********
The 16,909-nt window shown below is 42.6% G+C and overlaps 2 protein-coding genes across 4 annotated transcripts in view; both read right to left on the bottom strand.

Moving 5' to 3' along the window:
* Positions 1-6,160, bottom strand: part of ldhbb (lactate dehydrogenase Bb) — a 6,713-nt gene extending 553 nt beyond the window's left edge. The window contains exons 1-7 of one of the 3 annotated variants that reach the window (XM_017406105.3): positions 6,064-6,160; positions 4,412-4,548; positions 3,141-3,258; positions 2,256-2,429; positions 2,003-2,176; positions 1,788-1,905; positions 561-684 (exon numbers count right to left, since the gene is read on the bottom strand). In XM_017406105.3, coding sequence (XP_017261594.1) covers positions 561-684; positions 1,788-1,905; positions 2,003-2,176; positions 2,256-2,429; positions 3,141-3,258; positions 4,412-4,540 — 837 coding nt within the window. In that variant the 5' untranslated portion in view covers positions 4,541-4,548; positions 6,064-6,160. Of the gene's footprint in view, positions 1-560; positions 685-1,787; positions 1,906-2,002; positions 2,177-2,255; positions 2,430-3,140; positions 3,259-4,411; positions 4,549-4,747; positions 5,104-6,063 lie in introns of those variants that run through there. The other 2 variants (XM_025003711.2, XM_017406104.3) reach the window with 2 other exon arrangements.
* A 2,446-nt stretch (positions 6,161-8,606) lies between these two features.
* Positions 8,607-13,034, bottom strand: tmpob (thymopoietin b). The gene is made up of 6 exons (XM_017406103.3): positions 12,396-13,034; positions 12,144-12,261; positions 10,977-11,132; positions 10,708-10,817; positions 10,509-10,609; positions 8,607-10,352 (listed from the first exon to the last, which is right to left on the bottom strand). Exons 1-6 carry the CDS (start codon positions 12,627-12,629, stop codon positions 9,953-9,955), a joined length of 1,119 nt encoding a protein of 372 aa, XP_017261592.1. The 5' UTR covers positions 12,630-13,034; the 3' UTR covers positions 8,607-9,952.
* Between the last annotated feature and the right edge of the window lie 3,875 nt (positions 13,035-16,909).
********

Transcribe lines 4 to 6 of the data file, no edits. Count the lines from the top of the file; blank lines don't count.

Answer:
* A 2,446-nt stretch (positions 6,161-8,606) lies between these two features.
* Positions 8,607-13,034, bottom strand: tmpob (thymopoietin b). The gene is made up of 6 exons (XM_017406103.3): positions 12,396-13,034; positions 12,144-12,261; positions 10,977-11,132; positions 10,708-10,817; positions 10,509-10,609; positions 8,607-10,352 (listed from the first exon to the last, which is right to left on the bottom strand). Exons 1-6 carry the CDS (start codon positions 12,627-12,629, stop codon positions 9,953-9,955), a joined length of 1,119 nt encoding a protein of 372 aa, XP_017261592.1. The 5' UTR covers positions 12,630-13,034; the 3' UTR covers positions 8,607-9,952.
* Between the last annotated feature and the right edge of the window lie 3,875 nt (positions 13,035-16,909).